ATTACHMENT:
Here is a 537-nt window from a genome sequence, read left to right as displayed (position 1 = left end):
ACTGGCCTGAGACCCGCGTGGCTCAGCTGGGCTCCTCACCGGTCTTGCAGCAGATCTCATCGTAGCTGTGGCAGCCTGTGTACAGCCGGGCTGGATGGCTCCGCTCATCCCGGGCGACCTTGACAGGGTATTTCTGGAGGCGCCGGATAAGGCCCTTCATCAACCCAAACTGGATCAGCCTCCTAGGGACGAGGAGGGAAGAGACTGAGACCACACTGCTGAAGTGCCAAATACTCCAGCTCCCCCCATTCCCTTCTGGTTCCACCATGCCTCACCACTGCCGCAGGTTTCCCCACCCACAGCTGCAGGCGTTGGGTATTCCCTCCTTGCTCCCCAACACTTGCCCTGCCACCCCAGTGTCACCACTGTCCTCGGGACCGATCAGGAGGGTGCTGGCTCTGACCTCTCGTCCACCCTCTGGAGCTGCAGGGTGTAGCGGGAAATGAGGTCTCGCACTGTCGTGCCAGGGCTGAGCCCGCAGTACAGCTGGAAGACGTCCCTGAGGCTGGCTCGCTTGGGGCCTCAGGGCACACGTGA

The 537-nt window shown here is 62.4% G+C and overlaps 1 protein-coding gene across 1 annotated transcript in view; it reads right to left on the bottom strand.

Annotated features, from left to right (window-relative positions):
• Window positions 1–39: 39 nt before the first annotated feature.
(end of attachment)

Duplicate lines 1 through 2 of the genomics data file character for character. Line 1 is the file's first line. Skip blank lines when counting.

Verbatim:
Here is a 537-nt window from a genome sequence, read left to right as displayed (position 1 = left end):
ACTGGCCTGAGACCCGCGTGGCTCAGCTGGGCTCCTCACCGGTCTTGCAGCAGATCTCATCGTAGCTGTGGCAGCCTGTGTACAGCCGGGCTGGATGGCTCCGCTCATCCCGGGCGACCTTGACAGGGTATTTCTGGAGGCGCCGGATAAGGCCCTTCATCAACCCAAACTGGATCAGCCTCCTAGGGACGAGGAGGGAAGAGACTGAGACCACACTGCTGAAGTGCCAAATACTCCAGCTCCCCCCATTCCCTTCTGGTTCCACCATGCCTCACCACTGCCGCAGGTTTCCCCACCCACAGCTGCAGGCGTTGGGTATTCCCTCCTTGCTCCCCAACACTTGCCCTGCCACCCCAGTGTCACCACTGTCCTCGGGACCGATCAGGAGGGTGCTGGCTCTGACCTCTCGTCCACCCTCTGGAGCTGCAGGGTGTAGCGGGAAATGAGGTCTCGCACTGTCGTGCCAGGGCTGAGCCCGCAGTACAGCTGGAAGACGTCCCTGAGGCTGGCTCGCTTGGGGCCTCAGGGCACACGTGA